Do you believe one of your employees might be thinking about leaving?
Instead of waiting until they're gone, you should reach out to them and figure out what's on their mind, Mandy Gilbert, founder and CEO of Creative Niche, writes for Inc. The conversation will help you learn about what the employee's challenges and give you an opportunity to retain the person, she writes.
These stay interviews help managers improve trust, loyalty, and retention on their staff, Gilbert argues.
13 most common signs that an employee is about to quit
Gilbert offers several tips for conducting stay interviews. First, Gilbert recommends setting a date for the stay interview that is far enough away to give the employee enough time to prepare for the discussion. Once you meet for the conversation, Gilbert recommends listening for a while without judgment or feedback. This isn't a performance review, she points out.
When deciding how to respond to the stay interview, Gilbert recommends trying to accommodate as many of the employee's requests as you can—and to provide explanations for the requests you cannot meet. Then, it's very important to deliver on any promises you make, she writes. The worst thing you can do is pretend the stay interview never happened.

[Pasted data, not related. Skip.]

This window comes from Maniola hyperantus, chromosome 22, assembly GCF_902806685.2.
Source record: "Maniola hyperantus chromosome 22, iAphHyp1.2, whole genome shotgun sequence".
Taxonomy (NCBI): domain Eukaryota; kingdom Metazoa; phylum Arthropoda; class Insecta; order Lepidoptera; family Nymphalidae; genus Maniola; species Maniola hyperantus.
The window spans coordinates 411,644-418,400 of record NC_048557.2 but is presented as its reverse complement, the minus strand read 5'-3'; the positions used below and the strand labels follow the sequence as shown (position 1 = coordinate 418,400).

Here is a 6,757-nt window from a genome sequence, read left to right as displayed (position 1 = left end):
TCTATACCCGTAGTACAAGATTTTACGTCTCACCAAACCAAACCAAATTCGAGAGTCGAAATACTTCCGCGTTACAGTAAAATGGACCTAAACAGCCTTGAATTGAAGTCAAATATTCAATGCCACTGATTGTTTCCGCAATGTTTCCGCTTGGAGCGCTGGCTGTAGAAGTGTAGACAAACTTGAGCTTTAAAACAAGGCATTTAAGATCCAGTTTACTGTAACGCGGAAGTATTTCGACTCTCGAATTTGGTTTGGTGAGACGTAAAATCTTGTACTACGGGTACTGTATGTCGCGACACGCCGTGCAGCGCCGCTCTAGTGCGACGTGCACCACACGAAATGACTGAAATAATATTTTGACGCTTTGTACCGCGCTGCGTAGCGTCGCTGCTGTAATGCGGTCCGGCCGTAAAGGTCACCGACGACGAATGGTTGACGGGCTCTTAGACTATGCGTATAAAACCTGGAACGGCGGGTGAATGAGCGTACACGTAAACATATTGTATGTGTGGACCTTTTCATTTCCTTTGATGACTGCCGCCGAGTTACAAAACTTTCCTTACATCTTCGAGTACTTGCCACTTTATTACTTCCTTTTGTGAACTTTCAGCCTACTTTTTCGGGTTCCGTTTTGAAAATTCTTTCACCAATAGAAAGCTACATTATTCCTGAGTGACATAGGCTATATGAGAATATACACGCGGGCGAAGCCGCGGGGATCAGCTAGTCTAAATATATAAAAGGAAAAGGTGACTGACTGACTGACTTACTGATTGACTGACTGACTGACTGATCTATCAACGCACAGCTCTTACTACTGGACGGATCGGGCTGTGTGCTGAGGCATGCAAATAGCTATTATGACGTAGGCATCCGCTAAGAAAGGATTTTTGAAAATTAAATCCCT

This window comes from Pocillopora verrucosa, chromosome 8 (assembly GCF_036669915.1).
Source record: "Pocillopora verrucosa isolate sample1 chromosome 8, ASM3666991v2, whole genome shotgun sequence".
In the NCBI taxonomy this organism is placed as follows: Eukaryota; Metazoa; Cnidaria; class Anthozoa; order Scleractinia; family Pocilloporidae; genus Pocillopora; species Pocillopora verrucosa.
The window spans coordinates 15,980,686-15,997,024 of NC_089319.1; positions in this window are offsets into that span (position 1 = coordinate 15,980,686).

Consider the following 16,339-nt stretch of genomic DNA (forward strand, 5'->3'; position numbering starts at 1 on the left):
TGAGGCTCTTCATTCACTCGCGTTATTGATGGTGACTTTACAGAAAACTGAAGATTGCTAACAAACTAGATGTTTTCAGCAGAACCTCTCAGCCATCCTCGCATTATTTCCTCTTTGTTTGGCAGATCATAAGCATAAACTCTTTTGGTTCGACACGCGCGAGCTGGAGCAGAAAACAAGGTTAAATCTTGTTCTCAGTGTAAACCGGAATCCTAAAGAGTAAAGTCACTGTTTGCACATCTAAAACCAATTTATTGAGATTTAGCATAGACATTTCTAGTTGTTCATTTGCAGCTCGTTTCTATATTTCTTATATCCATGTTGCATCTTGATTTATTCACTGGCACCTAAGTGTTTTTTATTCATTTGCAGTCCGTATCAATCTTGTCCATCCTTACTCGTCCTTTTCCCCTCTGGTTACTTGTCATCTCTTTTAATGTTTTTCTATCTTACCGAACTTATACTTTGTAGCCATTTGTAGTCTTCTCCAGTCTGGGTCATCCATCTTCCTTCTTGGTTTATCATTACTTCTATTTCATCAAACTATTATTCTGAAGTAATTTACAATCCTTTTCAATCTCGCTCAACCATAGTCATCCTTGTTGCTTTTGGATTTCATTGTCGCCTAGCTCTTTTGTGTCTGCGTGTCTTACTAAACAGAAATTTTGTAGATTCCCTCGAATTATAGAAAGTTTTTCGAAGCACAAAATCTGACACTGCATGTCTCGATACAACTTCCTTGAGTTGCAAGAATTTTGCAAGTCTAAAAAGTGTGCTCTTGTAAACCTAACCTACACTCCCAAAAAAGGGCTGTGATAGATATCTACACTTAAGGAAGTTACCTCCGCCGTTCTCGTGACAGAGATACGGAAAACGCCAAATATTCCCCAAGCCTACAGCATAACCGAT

In terms of questions for the interview, Marcel Schwantes, a speaker, leadership coach, and syndicated columnist, suggests several possibilities in a separate article for Inc. His suggestions include:
1: What do you like about your job? This question can also give you a hint about what your employee would like to do more of, Schwantes writes.
2: Could you describe a good day of work you had recently? According to Schwantes, the goal of this question is to find ways to replicate whatever made that day go well for that employee.
3: Do you feel your skills are being utilized to the fullest? This question helps you assign projects that give your employees opportunities to practice skills they feel are underutilized.
4: Do you feel you get properly recognized for doing good work? You may not like the answer to this question, but you've got to ask it and accept the answer, Schwantes argues. Studies have found that 37% of managers avoid giving positive feedback, which can hurt team productivity and engagement.
5: Do you feel like you are treated with respect? This is your way of taking a pulse on team engagement, Schwantes writes. If people are feeling disrespected or there's no trust among your team, then employees will continue to leave (Gilbert, Inc., 8/26; Schwantes, Inc.,5/16).
Also see: 10 boss habits most likely to make your employees quit, ranked
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